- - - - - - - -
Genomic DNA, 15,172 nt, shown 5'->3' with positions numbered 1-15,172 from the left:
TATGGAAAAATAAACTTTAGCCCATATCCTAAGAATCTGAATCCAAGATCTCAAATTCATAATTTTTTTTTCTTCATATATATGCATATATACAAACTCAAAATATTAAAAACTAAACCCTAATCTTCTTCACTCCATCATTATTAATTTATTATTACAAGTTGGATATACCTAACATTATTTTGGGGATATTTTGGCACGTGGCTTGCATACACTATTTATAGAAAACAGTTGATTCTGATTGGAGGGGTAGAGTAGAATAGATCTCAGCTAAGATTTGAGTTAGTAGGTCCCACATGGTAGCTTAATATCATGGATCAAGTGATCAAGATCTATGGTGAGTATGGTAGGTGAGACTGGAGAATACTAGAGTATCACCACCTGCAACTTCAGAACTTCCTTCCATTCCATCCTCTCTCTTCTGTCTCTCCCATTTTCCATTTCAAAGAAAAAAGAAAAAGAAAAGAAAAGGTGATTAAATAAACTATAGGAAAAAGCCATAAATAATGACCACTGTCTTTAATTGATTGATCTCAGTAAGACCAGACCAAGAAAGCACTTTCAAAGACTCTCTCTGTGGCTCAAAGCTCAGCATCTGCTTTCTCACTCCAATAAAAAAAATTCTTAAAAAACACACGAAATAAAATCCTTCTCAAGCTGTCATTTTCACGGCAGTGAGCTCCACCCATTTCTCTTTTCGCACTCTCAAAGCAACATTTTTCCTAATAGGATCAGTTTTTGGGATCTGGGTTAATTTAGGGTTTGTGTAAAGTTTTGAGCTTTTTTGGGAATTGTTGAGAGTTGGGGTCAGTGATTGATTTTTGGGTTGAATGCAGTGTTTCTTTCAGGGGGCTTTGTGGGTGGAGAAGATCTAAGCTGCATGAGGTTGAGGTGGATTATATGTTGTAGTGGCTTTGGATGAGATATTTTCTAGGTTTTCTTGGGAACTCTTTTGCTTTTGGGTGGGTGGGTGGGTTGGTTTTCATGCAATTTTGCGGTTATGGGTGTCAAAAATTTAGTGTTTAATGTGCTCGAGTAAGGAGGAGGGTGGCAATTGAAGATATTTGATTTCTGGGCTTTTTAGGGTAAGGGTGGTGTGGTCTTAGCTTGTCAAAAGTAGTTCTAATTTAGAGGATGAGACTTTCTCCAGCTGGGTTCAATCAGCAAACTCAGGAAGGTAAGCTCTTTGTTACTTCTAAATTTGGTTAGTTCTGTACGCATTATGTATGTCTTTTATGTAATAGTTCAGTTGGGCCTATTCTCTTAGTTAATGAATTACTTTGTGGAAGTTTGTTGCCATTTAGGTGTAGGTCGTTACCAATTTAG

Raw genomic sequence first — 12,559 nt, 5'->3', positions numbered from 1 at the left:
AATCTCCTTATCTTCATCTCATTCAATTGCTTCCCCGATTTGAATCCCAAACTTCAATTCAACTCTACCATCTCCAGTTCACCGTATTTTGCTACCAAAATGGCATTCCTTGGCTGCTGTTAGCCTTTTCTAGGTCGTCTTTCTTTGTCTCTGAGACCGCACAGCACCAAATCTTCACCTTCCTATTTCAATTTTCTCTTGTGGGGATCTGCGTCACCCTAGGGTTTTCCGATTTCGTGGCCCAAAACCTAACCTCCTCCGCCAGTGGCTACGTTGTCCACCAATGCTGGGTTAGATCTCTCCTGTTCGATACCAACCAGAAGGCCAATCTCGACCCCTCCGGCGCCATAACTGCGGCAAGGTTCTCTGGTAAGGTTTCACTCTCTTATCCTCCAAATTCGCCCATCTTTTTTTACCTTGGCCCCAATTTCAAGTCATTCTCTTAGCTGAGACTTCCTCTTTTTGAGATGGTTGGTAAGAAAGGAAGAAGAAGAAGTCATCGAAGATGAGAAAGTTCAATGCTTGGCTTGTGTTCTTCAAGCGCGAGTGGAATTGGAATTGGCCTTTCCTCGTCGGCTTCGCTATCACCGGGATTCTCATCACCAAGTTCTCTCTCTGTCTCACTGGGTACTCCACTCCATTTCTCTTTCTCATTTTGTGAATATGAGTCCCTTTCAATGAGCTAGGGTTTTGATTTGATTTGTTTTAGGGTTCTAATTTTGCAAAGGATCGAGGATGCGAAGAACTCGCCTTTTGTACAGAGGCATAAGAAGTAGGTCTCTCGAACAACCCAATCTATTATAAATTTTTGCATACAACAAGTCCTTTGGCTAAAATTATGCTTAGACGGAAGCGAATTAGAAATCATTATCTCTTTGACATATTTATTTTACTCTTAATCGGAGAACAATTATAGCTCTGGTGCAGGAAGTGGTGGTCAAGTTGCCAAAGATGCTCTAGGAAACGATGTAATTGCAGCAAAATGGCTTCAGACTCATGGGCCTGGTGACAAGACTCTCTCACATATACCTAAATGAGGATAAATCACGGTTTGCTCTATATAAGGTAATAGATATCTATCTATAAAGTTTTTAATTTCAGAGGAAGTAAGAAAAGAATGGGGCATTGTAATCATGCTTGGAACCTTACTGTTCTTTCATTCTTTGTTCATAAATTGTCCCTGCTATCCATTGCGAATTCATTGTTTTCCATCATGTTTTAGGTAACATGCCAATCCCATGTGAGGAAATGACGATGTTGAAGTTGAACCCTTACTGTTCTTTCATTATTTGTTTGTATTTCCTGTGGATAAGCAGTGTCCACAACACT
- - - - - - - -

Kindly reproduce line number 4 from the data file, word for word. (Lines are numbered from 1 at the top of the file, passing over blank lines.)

AATCTCCTTATCTTCATCTCATTCAATTGCTTCCCCGATTTGAATCCCAAACTTCAATTCAACTCTACCATCTCCAGTTCACCGTATTTTGCTACCAAAATGGCATTCCTTGGCTGCTGTTAGCCTTTTCTAGGTCGTCTTTCTTTGTCTCTGAGACCGCACAGCACCAAATCTTCACCTTCCTATTTCAATTTTCTCTTGTGGGGATCTGCGTCACCCTAGGGTTTTCCGATTTCGTGGCCCAAAACCTAACCTCCTCCGCCAGTGGCTACGTTGTCCACCAATGCTGGGTTAGATCTCTCCTGTTCGATACCAACCAGAAGGCCAATCTCGACCCCTCCGGCGCCATAACTGCGGCAAGGTTCTCTGGTAAGGTTTCACTCTCTTATCCTCCAAATTCGCCCATCTTTTTTTACCTTGGCCCCAATTTCAAGTCATTCTCTTAGCTGAGACTTCCTCTTTTTGAGATGGTTGGTAAGAAAGGAAGAAGAAGAAGTCATCGAAGATGAGAAAGTTCAATGCTTGGCTTGTGTTCTTCAAGCGCGAGTGGAATTGGAATTGGCCTTTCCTCGTCGGCTTCGCTATCACCGGGATTCTCATCACCAAGTTCTCTCTCTGTCTCACTGGGTACTCCACTCCATTTCTCTTTCTCATTTTGTGAATATGAGTCCCTTTCAATGAGCTAGGGTTTTGATTTGATTTGTTTTAGGGTTCTAATTTTGCAAAGGATCGAGGATGCGAAGAACTCGCCTTTTGTACAGAGGCATAAGAAGTAGGTCTCTCGAACAACCCAATCTATTATAAATTTTTGCATACAACAAGTCCTTTGGCTAAAATTATGCTTAGACGGAAGCGAATTAGAAATCATTATCTCTTTGACATATTTATTTTACTCTTAATCGGAGAACAATTATAGCTCTGGTGCAGGAAGTGGTGGTCAAGTTGCCAAAGATGCTCTAGGAAACGATGTAATTGCAGCAAAATGGCTTCAGACTCATGGGCCTGGTGACAAGACTCTCTCACATATACCTAAATGAGGATAAATCACGGTTTGCTCTATATAAGGTAATAGATATCTATCTATAAAGTTTTTAATTTCAGAGGAAGTAAGAAAAGAATGGGGCATTGTAATCATGCTTGGAACCTTACTGTTCTTTCATTCTTTGTTCATAAATTGTCCCTGCTATCCATTGCGAATTCATTGTTTTCCATCATGTTTTAGGTAACATGCCAATCCCATGTGAGGAAATGACGATGTTGAAGTTGAACCCTTACTGTTCTTTCATTATTTGTTTGTATTTCCTGTGGATAAGCAGTGTCCACAACACT